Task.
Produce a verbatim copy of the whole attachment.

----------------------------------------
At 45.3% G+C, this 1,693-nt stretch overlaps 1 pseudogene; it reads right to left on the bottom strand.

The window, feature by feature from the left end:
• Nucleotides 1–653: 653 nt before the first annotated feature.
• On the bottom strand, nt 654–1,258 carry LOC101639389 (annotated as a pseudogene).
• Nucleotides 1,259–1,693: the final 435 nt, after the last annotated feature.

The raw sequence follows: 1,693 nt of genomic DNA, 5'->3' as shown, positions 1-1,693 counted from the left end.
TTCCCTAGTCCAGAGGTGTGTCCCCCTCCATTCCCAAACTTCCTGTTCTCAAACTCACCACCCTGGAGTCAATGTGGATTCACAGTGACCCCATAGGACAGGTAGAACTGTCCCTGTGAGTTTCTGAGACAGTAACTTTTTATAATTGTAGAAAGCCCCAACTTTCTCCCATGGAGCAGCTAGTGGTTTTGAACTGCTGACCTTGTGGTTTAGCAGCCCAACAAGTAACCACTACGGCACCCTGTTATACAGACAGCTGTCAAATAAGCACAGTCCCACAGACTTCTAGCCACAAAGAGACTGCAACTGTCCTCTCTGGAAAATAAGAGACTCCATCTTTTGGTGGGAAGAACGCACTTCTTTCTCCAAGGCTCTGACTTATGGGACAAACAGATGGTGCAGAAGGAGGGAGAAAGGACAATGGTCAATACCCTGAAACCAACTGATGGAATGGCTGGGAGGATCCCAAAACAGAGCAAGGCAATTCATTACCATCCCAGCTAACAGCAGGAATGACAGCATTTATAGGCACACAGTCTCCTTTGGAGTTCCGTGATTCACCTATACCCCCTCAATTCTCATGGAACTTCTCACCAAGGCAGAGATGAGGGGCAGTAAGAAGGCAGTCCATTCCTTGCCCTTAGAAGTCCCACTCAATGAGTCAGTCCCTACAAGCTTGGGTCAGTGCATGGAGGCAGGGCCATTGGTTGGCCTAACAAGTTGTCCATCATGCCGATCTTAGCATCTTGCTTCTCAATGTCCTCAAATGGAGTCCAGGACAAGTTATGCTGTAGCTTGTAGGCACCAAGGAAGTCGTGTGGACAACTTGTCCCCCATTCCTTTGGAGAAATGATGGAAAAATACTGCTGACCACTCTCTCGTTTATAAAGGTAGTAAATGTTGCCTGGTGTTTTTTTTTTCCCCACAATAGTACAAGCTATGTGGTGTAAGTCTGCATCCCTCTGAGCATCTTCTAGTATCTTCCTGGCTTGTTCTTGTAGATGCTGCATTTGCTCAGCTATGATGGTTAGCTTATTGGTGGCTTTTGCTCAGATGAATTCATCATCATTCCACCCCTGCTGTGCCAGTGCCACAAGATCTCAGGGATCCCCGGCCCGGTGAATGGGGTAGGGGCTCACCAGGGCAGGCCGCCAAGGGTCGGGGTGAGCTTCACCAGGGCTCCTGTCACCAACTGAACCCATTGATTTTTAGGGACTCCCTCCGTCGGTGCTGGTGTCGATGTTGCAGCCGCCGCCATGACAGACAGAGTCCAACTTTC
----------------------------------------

At 45.3% G+C, this 1,693-nt stretch overlaps 1 pseudogene; it reads right to left on the bottom strand.

The window, feature by feature from the left end:
• Nucleotides 1–653: 653 nt before the first annotated feature.
• On the bottom strand, nt 654–1,258 carry LOC101639389 (annotated as a pseudogene).
• Nucleotides 1,259–1,693: the final 435 nt, after the last annotated feature.

The raw sequence follows: 1,693 nt of genomic DNA, 5'->3' as shown, positions 1-1,693 counted from the left end.
TTCCCTAGTCCAGAGGTGTGTCCCCCTCCATTCCCAAACTTCCTGTTCTCAAACTCACCACCCTGGAGTCAATGTGGATTCACAGTGACCCCATAGGACAGGTAGAACTGTCCCTGTGAGTTTCTGAGACAGTAACTTTTTATAATTGTAGAAAGCCCCAACTTTCTCCCATGGAGCAGCTAGTGGTTTTGAACTGCTGACCTTGTGGTTTAGCAGCCCAACAAGTAACCACTACGGCACCCTGTTATACAGACAGCTGTCAAATAAGCACAGTCCCACAGACTTCTAGCCACAAAGAGACTGCAACTGTCCTCTCTGGAAAATAAGAGACTCCATCTTTTGGTGGGAAGAACGCACTTCTTTCTCCAAGGCTCTGACTTATGGGACAAACAGATGGTGCAGAAGGAGGGAGAAAGGACAATGGTCAATACCCTGAAACCAACTGATGGAATGGCTGGGAGGATCCCAAAACAGAGCAAGGCAATTCATTACCATCCCAGCTAACAGCAGGAATGACAGCATTTATAGGCACACAGTCTCCTTTGGAGTTCCGTGATTCACCTATACCCCCTCAATTCTCATGGAACTTCTCACCAAGGCAGAGATGAGGGGCAGTAAGAAGGCAGTCCATTCCTTGCCCTTAGAAGTCCCACTCAATGAGTCAGTCCCTACAAGCTTGGGTCAGTGCATGGAGGCAGGGCCATTGGTTGGCCTAACAAGTTGTCCATCATGCCGATCTTAGCATCTTGCTTCTCAATGTCCTCAAATGGAGTCCAGGACAAGTTATGCTGTAGCTTGTAGGCACCAAGGAAGTCGTGTGGACAACTTGTCCCCCATTCCTTTGGAGAAATGATGGAAAAATACTGCTGACCACTCTCTCGTTTATAAAGGTAGTAAATGTTGCCTGGTGTTTTTTTTTTCCCCACAATAGTACAAGCTATGTGGTGTAAGTCTGCATCCCTCTGAGCATCTTCTAGTATCTTCCTGGCTTGTTCTTGTAGATGCTGCATTTGCTCAGCTATGATGGTTAGCTTATTGGTGGCTTTTGCTCAGATGAATTCATCATCATTCCACCCCTGCTGTGCCAGTGCCACAAGATCTCAGGGATCCCCGGCCCGGTGAATGGGGTAGGGGCTCACCAGGGCAGGCCGCCAAGGGTCGGGGTGAGCTTCACCAGGGCTCCTGTCACCAACTGAACCCATTGATTTTTAGGGACTCCCTCCGTCGGTGCTGGTGTCGATGTTGCAGCCGCCGCCATGACAGACAGAGTCCAACTTTC